The company where I work has a large Mosler safe (it’s about the same size as my storage shed). The handle won’t move so we can’t lock it even though the dial works and we can run the combination. I have tried to reach the Mosler company and discovered that they are out of business. Any suggestions for what I should do next?
Bit of a boilerplate answer, sorry, but yes; you should call a locksmith.
Mosler went down the drain about 5 years ago, but their safes are well known to anybody with a safe and vault background. By “handle won’t move” I assume you’re talking about the handle used to throw and retract the bolts. I’m going to presume that the bolts are presently extended, because you can dial the combination. That being said, the bolts have to be fully extended, as partial drag on the combination lock can prevent complete retraction of the lock bolt, which then interferes with retracting the main boltwork.
When you first turn the combination dial, do you feel a drag, as if you’re winding something? If so, the combination lock is fitted with a time delay, which may be 15 or more minutes. In that scenario, you dial the combination normally, set an egg timer, and at the end of 15 minutes retract the lock bolt and then throw the main boltwork. There is only a three minute window to retract the lock bolt, though.
On the subject of time delays and related mechanisms, many large chests have two or three movement time delays, and a broken mainspring or other malfunction in the delay case can preclude bolt retraction. Swing the door open and look for a rectangular box ~6" or 8" wide x ~4" or 5" high. The cover should be partially clear, exposing the winding ports, faces of the movements, and their individual indicators. Are one or more of the movements down below zero?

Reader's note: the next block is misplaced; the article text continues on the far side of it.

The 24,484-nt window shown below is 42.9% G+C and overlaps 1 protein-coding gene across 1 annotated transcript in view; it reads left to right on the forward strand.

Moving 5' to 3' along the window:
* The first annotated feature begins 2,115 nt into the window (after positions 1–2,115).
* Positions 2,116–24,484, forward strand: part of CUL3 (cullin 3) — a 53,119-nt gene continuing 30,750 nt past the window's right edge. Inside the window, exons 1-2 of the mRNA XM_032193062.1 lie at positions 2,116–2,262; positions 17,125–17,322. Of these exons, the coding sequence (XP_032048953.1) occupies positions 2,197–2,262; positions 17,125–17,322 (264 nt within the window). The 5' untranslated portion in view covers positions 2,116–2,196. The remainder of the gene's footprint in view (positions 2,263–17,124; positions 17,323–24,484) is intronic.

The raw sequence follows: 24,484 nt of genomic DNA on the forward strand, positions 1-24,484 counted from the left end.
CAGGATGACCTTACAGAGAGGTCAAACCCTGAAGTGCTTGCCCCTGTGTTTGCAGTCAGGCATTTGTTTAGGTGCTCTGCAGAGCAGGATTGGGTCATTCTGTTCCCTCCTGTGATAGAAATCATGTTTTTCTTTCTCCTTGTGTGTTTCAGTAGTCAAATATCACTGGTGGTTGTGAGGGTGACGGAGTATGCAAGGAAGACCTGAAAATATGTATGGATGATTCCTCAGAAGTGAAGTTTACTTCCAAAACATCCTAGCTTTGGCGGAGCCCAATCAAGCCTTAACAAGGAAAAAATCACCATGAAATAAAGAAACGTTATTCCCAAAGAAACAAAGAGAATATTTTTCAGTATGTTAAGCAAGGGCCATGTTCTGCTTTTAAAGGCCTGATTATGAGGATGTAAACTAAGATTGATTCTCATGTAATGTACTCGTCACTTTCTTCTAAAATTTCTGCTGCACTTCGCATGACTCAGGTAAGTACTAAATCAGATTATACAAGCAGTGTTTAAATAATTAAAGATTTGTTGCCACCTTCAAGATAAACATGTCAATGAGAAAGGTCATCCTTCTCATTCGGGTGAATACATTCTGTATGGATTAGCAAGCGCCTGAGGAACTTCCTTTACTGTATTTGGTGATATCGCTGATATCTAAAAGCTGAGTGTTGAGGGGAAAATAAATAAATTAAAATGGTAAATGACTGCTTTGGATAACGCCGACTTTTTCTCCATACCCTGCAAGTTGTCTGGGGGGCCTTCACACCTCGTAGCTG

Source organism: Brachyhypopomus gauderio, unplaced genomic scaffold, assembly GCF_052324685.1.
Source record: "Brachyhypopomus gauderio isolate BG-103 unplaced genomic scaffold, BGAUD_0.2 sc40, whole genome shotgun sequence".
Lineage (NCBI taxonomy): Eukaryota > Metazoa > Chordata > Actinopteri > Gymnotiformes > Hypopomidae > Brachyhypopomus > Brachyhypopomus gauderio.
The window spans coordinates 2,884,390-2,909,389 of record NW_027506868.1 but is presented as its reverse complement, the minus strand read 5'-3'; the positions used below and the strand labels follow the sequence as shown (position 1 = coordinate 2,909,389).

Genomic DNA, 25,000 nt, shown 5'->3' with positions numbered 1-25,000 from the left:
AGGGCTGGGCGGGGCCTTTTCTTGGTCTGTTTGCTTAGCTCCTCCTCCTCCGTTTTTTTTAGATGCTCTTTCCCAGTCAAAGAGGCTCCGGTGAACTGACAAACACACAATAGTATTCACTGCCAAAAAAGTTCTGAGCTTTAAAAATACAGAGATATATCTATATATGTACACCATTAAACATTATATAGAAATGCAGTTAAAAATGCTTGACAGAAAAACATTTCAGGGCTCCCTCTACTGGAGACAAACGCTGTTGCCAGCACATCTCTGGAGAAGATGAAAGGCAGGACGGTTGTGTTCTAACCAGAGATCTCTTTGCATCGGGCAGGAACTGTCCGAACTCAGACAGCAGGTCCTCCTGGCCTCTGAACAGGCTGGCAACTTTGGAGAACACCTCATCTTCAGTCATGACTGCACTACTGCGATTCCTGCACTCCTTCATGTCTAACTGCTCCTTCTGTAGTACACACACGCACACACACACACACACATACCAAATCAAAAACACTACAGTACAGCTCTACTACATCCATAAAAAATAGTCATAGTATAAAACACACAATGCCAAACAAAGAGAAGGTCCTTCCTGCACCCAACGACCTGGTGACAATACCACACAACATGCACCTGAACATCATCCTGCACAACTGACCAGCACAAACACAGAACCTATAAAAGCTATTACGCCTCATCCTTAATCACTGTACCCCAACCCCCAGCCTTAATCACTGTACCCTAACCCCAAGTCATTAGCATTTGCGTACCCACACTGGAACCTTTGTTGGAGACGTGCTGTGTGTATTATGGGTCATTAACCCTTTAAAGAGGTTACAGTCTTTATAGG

If it isn’t bolt bind, and isn’t time delay equipped, then there is a problem inside the boltwork requiring the services of a safe and vault technician.
danceswithcats-field technician/installation supervisor (former) for Inter Innovation LeFebure, who went down the drain a year or so before Mosler.
We had an old safe do that. We sprayed it with WD-40 and whacked it with a hammer. It worked, but I suspect that danceswithcats is giving a much better answer than I am.
Don’t whack a safe too hard! A lot of good safes, and Mosler certainly is a “good” safe, have what’s called a glass relocker. It’s a piece of tempered glass in the locking mechanism, that if broken, fires the main bolts into a **permanently ** locked state.
Normally, a glass relocker is only triggered by physical attempts to defeat the main lock by methods such as drilling or cutting with a torch or lance, but excessive hammering could also break it.
IANA Anything relevant, but some obvious advice. Before you start experimenting with it, empty it. Don’t compound the problem with having trapped valuables.
Another thing. If the door is infact open, DON’T CLOSE IT. It’ll be alot easier for a locksmith to work on an open door then a closed one. Ask me how I know that.
Yes, but wouldn’t the locksmith be more motivated if s/he were working on the closed door … from the inside?